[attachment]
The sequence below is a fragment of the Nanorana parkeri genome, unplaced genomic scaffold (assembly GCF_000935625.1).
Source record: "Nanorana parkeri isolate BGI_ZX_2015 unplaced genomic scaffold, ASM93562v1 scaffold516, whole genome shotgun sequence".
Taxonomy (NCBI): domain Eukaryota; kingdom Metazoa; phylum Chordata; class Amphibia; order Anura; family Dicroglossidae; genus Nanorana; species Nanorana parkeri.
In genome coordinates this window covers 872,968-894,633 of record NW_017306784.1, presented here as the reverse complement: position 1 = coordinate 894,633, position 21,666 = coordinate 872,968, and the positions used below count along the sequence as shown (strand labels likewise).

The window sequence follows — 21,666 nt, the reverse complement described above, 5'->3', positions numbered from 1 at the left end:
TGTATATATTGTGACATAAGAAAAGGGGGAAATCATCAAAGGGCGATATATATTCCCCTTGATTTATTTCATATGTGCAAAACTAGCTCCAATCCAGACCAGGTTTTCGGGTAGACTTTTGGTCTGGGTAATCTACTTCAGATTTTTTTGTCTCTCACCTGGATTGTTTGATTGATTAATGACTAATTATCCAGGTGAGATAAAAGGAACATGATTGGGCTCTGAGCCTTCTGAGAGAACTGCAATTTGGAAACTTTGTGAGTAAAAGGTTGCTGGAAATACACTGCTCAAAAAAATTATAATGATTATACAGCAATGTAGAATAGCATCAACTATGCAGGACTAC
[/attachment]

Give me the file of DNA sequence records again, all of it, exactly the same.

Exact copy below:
The sequence below is a fragment of the Nanorana parkeri genome, unplaced genomic scaffold (assembly GCF_000935625.1).
Source record: "Nanorana parkeri isolate BGI_ZX_2015 unplaced genomic scaffold, ASM93562v1 scaffold516, whole genome shotgun sequence".
Taxonomy (NCBI): domain Eukaryota; kingdom Metazoa; phylum Chordata; class Amphibia; order Anura; family Dicroglossidae; genus Nanorana; species Nanorana parkeri.
In genome coordinates this window covers 872,968-894,633 of record NW_017306784.1, presented here as the reverse complement: position 1 = coordinate 894,633, position 21,666 = coordinate 872,968, and the positions used below count along the sequence as shown (strand labels likewise).

The window sequence follows — 21,666 nt, the reverse complement described above, 5'->3', positions numbered from 1 at the left end:
TGTATATATTGTGACATAAGAAAAGGGGGAAATCATCAAAGGGCGATATATATTCCCCTTGATTTATTTCATATGTGCAAAACTAGCTCCAATCCAGACCAGGTTTTCGGGTAGACTTTTGGTCTGGGTAATCTACTTCAGATTTTTTTGTCTCTCACCTGGATTGTTTGATTGATTAATGACTAATTATCCAGGTGAGATAAAAGGAACATGATTGGGCTCTGAGCCTTCTGAGAGAACTGCAATTTGGAAACTTTGTGAGTAAAAGGTTGCTGGAAATACACTGCTCAAAAAAATTATAATGATTATACAGCAATGTAGAATAGCATCAACTATGCAGGACTAC